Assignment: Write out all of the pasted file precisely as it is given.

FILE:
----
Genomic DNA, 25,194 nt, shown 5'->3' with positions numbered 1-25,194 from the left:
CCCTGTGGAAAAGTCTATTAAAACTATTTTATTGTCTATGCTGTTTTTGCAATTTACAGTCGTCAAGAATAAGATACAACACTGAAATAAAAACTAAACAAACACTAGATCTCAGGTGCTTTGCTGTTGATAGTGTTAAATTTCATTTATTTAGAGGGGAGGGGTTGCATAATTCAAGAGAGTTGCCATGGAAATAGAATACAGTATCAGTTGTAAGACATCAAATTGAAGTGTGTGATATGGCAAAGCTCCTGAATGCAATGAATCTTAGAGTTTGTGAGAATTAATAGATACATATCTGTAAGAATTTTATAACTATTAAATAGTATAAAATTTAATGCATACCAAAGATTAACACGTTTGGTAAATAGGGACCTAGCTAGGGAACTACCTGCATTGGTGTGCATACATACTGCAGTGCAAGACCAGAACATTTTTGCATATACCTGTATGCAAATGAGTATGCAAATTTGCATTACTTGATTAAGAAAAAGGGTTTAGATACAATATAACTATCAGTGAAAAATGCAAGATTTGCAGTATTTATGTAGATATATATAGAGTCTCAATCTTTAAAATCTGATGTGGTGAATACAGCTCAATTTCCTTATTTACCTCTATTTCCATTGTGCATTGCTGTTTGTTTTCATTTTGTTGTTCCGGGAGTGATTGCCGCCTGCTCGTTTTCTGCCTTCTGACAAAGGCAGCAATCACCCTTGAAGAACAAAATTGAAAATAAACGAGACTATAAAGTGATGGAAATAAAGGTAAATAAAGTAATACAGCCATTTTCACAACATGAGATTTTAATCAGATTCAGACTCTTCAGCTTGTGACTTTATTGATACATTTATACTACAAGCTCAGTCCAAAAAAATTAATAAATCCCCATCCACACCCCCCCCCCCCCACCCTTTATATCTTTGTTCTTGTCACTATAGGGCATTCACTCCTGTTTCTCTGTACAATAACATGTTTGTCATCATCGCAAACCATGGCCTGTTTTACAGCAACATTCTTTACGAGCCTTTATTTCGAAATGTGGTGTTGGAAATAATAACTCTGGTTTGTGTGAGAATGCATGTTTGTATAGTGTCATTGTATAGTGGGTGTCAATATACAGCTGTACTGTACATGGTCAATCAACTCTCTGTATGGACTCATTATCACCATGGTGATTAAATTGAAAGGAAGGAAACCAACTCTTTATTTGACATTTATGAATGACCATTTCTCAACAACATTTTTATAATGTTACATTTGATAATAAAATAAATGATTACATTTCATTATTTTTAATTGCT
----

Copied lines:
Genomic DNA, 25,194 nt, shown 5'->3' with positions numbered 1-25,194 from the left:
CCCTGTGGAAAAGTCTATTAAAACTATTTTATTGTCTATGCTGTTTTTGCAATTTACAGTCGTCAAGAATAAGATACAACACTGAAATAAAAACTAAACAAACACTAGATCTCAGGTGCTTTGCTGTTGATAGTGTTAAATTTCATTTATTTAGAGGGGAGGGGTTGCATAATTCAAGAGAGTTGCCATGGAAATAGAATACAGTATCAGTTGTAAGACATCAAATTGAAGTGTGTGATATGGCAAAGCTCCTGAATGCAATGAATCTTAGAGTTTGTGAGAATTAATAGATACATATCTGTAAGAATTTTATAACTATTAAATAGTATAAAATTTAATGCATACCAAAGATTAACACGTTTGGTAAATAGGGACCTAGCTAGGGAACTACCTGCATTGGTGTGCATACATACTGCAGTGCAAGACCAGAACATTTTTGCATATACCTGTATGCAAATGAGTATGCAAATTTGCATTACTTGATTAAGAAAAAGGGTTTAGATACAATATAACTATCAGTGAAAAATGCAAGATTTGCAGTATTTATGTAGATATATATAGAGTCTCAATCTTTAAAATCTGATGTGGTGAATACAGCTCAATTTCCTTATTTACCTCTATTTCCATTGTGCATTGCTGTTTGTTTTCATTTTGTTGTTCCGGGAGTGATTGCCGCCTGCTCGTTTTCTGCCTTCTGACAAAGGCAGCAATCACCCTTGAAGAACAAAATTGAAAATAAACGAGACTATAAAGTGATGGAAATAAAGGTAAATAAAGTAATACAGCCATTTTCACAACATGAGATTTTAATCAGATTCAGACTCTTCAGCTTGTGACTTTATTGATACATTTATACTACAAGCTCAGTCCAAAAAAATTAATAAATCCCCATCCACACCCCCCCCCCCCCACCCTTTATATCTTTGTTCTTGTCACTATAGGGCATTCACTCCTGTTTCTCTGTACAATAACATGTTTGTCATCATCGCAAACCATGGCCTGTTTTACAGCAACATTCTTTACGAGCCTTTATTTCGAAATGTGGTGTTGGAAATAATAACTCTGGTTTGTGTGAGAATGCATGTTTGTATAGTGTCATTGTATAGTGGGTGTCAATATACAGCTGTACTGTACATGGTCAATCAACTCTCTGTATGGACTCATTATCACCATGGTGATTAAATTGAAAGGAAGGAAACCAACTCTTTATTTGACATTTATGAATGACCATTTCTCAACAACATTTTTATAATGTTACATTTGATAATAAAATAAATGATTACATTTCATTATTTTTAATTGCT